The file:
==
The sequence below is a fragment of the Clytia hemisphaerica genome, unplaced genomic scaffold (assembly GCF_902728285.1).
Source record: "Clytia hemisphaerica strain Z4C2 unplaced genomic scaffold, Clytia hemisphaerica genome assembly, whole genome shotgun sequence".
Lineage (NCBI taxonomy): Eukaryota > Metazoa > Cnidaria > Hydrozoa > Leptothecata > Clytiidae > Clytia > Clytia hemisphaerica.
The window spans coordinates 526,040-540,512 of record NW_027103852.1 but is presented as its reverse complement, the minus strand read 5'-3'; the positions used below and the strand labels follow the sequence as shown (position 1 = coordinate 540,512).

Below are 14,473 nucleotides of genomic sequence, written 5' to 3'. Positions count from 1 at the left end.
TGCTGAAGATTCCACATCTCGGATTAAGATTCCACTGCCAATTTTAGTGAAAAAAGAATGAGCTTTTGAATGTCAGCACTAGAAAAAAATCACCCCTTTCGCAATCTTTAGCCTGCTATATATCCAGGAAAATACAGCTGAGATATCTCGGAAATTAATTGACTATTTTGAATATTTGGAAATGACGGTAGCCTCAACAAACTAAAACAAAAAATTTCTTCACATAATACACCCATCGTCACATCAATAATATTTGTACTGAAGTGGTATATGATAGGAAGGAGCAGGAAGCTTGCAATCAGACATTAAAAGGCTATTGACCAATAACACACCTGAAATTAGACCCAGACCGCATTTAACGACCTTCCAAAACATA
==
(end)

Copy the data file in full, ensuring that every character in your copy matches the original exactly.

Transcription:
The sequence below is a fragment of the Clytia hemisphaerica genome, unplaced genomic scaffold (assembly GCF_902728285.1).
Source record: "Clytia hemisphaerica strain Z4C2 unplaced genomic scaffold, Clytia hemisphaerica genome assembly, whole genome shotgun sequence".
Lineage (NCBI taxonomy): Eukaryota > Metazoa > Cnidaria > Hydrozoa > Leptothecata > Clytiidae > Clytia > Clytia hemisphaerica.
The window spans coordinates 526,040-540,512 of record NW_027103852.1 but is presented as its reverse complement, the minus strand read 5'-3'; the positions used below and the strand labels follow the sequence as shown (position 1 = coordinate 540,512).

Below are 14,473 nucleotides of genomic sequence, written 5' to 3'. Positions count from 1 at the left end.
TGCTGAAGATTCCACATCTCGGATTAAGATTCCACTGCCAATTTTAGTGAAAAAAGAATGAGCTTTTGAATGTCAGCACTAGAAAAAAATCACCCCTTTCGCAATCTTTAGCCTGCTATATATCCAGGAAAATACAGCTGAGATATCTCGGAAATTAATTGACTATTTTGAATATTTGGAAATGACGGTAGCCTCAACAAACTAAAACAAAAAATTTCTTCACATAATACACCCATCGTCACATCAATAATATTTGTACTGAAGTGGTATATGATAGGAAGGAGCAGGAAGCTTGCAATCAGACATTAAAAGGCTATTGACCAATAACACACCTGAAATTAGACCCAGACCGCATTTAACGACCTTCCAAAACATA